(b. 1517/24, Pomarance, d. 1596, Citta di Pieve)
San Stefano Rotondo, Rome
The centrally planned sixth-century church of San Stefano Rotondo was restored under Gregory XIII, partly in accordance with his papal bull of 1580 uniting the colleges for German and Hungarian Jesuits at the site. Around the periphery of the interior of the church, Niccolò Circignani, who had worked for the pope at the Vatican Palace, led a team of artists that painted a fresco cycle of thirty-one scenes of explicitly graphic martyrdoms. Beginning with Christ's Crucifixion, it continues through the execution of the Apostles and early Christian saints - appropriate subjects for the Early Christian martyrial structure. The cycle derives from a book commissioned by Ignatius of Loyola to instruct the faithful and to provide a focus for meditation on the Gospel stories through both notes and images. The frescoes are notable for their blatant didacticism, uniting words to images. Each martyrdom carries a hortatory biblical inscription across the top and each has double caption below - one text in Latin, another translating Latin into Italian - which identifies the figures in the painting.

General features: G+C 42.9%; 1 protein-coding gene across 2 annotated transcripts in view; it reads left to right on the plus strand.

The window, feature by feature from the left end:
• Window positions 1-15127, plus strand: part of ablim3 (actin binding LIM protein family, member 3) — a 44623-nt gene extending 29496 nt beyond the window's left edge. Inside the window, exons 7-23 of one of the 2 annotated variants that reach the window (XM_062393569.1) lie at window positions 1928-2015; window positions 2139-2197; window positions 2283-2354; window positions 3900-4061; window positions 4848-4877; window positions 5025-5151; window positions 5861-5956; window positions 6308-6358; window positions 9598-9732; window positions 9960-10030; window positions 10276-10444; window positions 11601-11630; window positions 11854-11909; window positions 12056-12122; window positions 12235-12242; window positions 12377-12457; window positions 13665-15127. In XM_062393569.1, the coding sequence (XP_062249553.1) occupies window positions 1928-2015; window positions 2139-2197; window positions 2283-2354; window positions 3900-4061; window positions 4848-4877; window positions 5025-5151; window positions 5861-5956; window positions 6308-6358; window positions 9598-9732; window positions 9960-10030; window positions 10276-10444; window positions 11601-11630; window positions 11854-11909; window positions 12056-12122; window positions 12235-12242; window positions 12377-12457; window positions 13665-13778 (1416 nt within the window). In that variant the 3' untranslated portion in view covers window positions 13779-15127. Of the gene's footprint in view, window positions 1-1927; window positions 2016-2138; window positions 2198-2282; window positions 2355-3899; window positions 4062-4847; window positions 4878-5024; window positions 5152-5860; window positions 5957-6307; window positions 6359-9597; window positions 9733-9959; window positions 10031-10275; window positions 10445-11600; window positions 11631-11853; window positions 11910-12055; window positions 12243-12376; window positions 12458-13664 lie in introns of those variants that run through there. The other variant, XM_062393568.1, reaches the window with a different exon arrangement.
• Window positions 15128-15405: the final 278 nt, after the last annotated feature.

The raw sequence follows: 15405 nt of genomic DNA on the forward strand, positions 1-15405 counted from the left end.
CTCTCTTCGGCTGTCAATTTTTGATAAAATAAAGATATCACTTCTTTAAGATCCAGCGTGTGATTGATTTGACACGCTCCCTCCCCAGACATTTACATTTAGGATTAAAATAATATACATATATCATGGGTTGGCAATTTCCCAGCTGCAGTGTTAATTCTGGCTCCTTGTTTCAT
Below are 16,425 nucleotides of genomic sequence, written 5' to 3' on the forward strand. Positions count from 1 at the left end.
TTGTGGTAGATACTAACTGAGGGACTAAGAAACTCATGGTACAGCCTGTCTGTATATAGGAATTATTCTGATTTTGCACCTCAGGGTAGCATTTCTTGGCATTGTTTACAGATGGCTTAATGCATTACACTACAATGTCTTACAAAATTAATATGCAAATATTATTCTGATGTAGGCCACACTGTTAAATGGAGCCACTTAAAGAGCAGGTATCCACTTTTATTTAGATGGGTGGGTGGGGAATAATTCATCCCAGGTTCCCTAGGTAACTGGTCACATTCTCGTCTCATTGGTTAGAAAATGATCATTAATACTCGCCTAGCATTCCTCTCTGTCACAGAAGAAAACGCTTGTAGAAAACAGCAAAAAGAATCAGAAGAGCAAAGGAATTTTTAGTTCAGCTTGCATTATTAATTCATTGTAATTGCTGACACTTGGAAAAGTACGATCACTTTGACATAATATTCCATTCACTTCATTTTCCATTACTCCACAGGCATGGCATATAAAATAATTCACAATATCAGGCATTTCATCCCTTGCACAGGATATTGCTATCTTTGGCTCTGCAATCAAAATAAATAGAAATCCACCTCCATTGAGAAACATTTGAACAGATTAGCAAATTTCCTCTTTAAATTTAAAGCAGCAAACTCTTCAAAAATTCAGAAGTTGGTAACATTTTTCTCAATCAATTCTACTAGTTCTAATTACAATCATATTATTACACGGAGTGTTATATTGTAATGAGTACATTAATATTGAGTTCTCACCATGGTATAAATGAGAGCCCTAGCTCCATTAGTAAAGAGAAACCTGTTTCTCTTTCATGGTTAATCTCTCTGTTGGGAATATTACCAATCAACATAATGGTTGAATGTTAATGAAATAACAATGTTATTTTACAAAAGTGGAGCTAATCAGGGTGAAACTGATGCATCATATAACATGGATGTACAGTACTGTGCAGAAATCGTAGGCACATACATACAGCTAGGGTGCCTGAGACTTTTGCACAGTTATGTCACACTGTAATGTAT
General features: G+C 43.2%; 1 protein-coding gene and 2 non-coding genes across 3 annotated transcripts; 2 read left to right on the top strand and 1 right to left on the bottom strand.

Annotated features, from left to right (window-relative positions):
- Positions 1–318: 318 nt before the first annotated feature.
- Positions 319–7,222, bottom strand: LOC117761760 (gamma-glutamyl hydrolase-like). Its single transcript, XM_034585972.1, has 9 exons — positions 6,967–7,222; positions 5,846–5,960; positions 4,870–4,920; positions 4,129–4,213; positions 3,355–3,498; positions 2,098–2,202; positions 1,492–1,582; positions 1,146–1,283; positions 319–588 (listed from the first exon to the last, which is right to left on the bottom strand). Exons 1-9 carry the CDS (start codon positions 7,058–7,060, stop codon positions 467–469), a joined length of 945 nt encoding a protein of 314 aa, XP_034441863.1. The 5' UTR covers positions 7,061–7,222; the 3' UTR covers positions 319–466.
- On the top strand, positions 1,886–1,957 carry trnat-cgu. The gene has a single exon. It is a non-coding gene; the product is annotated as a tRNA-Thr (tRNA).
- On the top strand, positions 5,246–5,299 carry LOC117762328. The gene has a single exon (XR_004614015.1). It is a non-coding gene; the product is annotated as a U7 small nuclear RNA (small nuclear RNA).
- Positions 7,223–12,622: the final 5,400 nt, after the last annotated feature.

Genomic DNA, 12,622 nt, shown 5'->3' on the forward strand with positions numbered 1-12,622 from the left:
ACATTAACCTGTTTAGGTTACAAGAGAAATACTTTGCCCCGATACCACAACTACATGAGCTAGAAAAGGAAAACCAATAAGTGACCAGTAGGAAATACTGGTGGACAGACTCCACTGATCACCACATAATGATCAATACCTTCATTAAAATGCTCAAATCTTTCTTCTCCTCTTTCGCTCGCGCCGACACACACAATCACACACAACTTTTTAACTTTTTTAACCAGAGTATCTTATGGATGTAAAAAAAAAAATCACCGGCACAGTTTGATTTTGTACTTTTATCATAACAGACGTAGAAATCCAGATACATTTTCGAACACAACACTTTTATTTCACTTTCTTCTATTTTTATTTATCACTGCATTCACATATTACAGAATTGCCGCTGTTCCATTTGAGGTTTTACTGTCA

The series of frescoes were engraved by Giovanni Battista de' Cavalieri and published in a book by Bartolomeo Grassi in 1585 in Rome. At the beginning of the 17th century, the book was reworked in a laterally reversed format by Jan van Haelbeck and published in Paris by Jean Leclerc.